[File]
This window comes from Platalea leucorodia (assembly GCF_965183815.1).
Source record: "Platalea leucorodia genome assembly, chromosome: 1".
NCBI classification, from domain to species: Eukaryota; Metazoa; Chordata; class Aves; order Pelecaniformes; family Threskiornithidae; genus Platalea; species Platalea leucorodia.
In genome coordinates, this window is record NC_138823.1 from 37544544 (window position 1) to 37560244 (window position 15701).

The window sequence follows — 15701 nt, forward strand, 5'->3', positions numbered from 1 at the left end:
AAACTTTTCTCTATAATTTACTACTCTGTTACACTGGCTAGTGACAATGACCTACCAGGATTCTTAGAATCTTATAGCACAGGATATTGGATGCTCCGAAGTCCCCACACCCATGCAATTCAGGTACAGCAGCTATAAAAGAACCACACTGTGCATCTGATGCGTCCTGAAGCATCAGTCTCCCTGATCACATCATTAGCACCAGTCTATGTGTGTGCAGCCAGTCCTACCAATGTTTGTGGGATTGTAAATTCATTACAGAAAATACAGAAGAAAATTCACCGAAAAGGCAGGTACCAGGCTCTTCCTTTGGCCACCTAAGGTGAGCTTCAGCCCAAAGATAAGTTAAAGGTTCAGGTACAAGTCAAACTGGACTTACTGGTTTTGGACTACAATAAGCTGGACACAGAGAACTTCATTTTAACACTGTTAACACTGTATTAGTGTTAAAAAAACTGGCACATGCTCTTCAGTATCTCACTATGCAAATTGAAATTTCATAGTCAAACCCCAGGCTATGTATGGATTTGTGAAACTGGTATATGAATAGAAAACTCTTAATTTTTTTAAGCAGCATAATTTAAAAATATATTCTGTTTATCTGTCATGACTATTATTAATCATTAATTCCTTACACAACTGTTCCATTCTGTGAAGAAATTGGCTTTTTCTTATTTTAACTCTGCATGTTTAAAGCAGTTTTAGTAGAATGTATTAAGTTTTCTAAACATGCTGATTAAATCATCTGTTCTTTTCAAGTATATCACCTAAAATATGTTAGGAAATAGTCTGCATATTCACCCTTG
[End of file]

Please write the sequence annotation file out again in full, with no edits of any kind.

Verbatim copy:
This window comes from Platalea leucorodia (assembly GCF_965183815.1).
Source record: "Platalea leucorodia genome assembly, chromosome: 1".
NCBI classification, from domain to species: Eukaryota; Metazoa; Chordata; class Aves; order Pelecaniformes; family Threskiornithidae; genus Platalea; species Platalea leucorodia.
In genome coordinates, this window is record NC_138823.1 from 37544544 (window position 1) to 37560244 (window position 15701).

The window sequence follows — 15701 nt, forward strand, 5'->3', positions numbered from 1 at the left end:
AAACTTTTCTCTATAATTTACTACTCTGTTACACTGGCTAGTGACAATGACCTACCAGGATTCTTAGAATCTTATAGCACAGGATATTGGATGCTCCGAAGTCCCCACACCCATGCAATTCAGGTACAGCAGCTATAAAAGAACCACACTGTGCATCTGATGCGTCCTGAAGCATCAGTCTCCCTGATCACATCATTAGCACCAGTCTATGTGTGTGCAGCCAGTCCTACCAATGTTTGTGGGATTGTAAATTCATTACAGAAAATACAGAAGAAAATTCACCGAAAAGGCAGGTACCAGGCTCTTCCTTTGGCCACCTAAGGTGAGCTTCAGCCCAAAGATAAGTTAAAGGTTCAGGTACAAGTCAAACTGGACTTACTGGTTTTGGACTACAATAAGCTGGACACAGAGAACTTCATTTTAACACTGTTAACACTGTATTAGTGTTAAAAAAACTGGCACATGCTCTTCAGTATCTCACTATGCAAATTGAAATTTCATAGTCAAACCCCAGGCTATGTATGGATTTGTGAAACTGGTATATGAATAGAAAACTCTTAATTTTTTTAAGCAGCATAATTTAAAAATATATTCTGTTTATCTGTCATGACTATTATTAATCATTAATTCCTTACACAACTGTTCCATTCTGTGAAGAAATTGGCTTTTTCTTATTTTAACTCTGCATGTTTAAAGCAGTTTTAGTAGAATGTATTAAGTTTTCTAAACATGCTGATTAAATCATCTGTTCTTTTCAAGTATATCACCTAAAATATGTTAGGAAATAGTCTGCATATTCACCCTTG